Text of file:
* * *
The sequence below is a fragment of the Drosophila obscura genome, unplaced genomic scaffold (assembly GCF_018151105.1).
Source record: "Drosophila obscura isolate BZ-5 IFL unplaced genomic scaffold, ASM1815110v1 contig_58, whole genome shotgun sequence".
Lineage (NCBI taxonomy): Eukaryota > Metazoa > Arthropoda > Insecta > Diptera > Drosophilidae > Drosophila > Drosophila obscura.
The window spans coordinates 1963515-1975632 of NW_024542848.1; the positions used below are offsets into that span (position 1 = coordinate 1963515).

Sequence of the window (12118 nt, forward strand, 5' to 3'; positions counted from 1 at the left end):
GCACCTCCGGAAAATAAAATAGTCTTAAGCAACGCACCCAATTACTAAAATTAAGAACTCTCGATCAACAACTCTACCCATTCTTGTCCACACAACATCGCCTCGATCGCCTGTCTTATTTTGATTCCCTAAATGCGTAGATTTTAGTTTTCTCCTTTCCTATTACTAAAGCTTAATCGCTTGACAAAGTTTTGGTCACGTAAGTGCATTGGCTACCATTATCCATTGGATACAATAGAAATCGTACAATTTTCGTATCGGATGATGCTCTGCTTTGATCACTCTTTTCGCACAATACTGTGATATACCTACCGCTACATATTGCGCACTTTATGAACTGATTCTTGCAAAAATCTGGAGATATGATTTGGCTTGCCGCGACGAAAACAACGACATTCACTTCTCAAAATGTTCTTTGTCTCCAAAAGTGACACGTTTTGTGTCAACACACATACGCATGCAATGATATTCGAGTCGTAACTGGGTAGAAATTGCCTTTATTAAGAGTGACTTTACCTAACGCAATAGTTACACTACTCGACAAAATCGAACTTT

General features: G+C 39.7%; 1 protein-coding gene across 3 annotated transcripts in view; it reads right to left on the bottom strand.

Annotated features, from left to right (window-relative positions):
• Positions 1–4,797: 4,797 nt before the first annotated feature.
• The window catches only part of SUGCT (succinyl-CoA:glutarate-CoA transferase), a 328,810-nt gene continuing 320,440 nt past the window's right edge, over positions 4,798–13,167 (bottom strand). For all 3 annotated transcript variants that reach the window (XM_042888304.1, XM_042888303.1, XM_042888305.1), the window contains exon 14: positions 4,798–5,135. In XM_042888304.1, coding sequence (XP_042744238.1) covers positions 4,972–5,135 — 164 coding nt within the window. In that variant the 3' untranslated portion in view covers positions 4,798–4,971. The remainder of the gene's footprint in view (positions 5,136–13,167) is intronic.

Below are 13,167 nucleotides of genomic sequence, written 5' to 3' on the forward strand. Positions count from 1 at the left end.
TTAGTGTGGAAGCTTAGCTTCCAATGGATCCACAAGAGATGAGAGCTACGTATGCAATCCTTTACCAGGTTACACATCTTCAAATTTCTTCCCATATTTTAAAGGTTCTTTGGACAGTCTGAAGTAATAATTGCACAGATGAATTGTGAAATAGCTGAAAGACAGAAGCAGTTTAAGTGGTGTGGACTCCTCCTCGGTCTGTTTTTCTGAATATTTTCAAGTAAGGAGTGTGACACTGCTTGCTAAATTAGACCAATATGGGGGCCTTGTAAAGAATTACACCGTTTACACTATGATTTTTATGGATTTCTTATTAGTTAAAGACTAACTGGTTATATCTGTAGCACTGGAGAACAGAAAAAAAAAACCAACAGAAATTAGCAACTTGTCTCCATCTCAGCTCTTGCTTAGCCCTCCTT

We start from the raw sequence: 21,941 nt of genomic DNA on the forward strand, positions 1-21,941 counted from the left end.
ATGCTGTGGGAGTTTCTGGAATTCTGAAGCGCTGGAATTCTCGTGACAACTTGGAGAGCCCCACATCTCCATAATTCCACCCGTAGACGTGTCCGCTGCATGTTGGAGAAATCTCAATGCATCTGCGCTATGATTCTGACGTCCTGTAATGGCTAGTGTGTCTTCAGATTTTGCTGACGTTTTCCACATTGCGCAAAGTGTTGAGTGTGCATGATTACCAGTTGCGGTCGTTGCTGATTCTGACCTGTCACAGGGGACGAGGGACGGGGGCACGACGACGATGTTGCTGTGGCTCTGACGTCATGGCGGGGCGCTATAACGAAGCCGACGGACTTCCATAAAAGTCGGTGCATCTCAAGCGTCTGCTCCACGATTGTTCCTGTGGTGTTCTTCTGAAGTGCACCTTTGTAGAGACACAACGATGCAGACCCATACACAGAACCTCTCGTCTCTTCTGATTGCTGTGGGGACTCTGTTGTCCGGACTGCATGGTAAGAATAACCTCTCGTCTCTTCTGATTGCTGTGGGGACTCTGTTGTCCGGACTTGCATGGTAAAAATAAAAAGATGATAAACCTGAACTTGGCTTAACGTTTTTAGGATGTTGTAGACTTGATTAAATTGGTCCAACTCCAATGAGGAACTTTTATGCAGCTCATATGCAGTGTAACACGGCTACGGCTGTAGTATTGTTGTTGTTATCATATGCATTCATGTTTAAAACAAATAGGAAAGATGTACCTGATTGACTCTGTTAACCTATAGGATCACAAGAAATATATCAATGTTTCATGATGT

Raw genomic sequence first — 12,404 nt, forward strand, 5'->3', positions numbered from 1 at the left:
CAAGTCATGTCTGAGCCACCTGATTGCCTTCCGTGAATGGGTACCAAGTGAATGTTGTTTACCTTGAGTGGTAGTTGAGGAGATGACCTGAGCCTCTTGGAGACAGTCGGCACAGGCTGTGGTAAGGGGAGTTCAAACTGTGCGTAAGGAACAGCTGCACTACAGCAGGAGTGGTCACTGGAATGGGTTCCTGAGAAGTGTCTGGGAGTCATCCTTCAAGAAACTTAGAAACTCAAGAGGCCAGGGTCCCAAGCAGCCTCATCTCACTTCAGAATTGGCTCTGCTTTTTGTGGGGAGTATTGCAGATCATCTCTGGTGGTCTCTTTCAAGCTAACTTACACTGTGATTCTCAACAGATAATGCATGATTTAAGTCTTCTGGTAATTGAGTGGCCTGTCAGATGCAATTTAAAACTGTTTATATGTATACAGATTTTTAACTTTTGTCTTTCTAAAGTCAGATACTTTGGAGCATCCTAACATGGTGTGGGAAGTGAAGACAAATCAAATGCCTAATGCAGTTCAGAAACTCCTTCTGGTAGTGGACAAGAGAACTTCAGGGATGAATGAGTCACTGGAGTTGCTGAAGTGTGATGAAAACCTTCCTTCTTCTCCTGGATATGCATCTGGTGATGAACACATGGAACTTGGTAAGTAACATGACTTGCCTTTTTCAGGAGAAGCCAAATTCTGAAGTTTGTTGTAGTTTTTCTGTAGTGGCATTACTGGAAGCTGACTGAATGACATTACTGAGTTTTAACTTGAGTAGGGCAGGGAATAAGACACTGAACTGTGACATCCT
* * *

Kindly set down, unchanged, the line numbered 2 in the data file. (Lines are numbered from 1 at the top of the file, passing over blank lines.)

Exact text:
Source record: "Drosophila obscura isolate BZ-5 IFL unplaced genomic scaffold, ASM1815110v1 contig_58, whole genome shotgun sequence".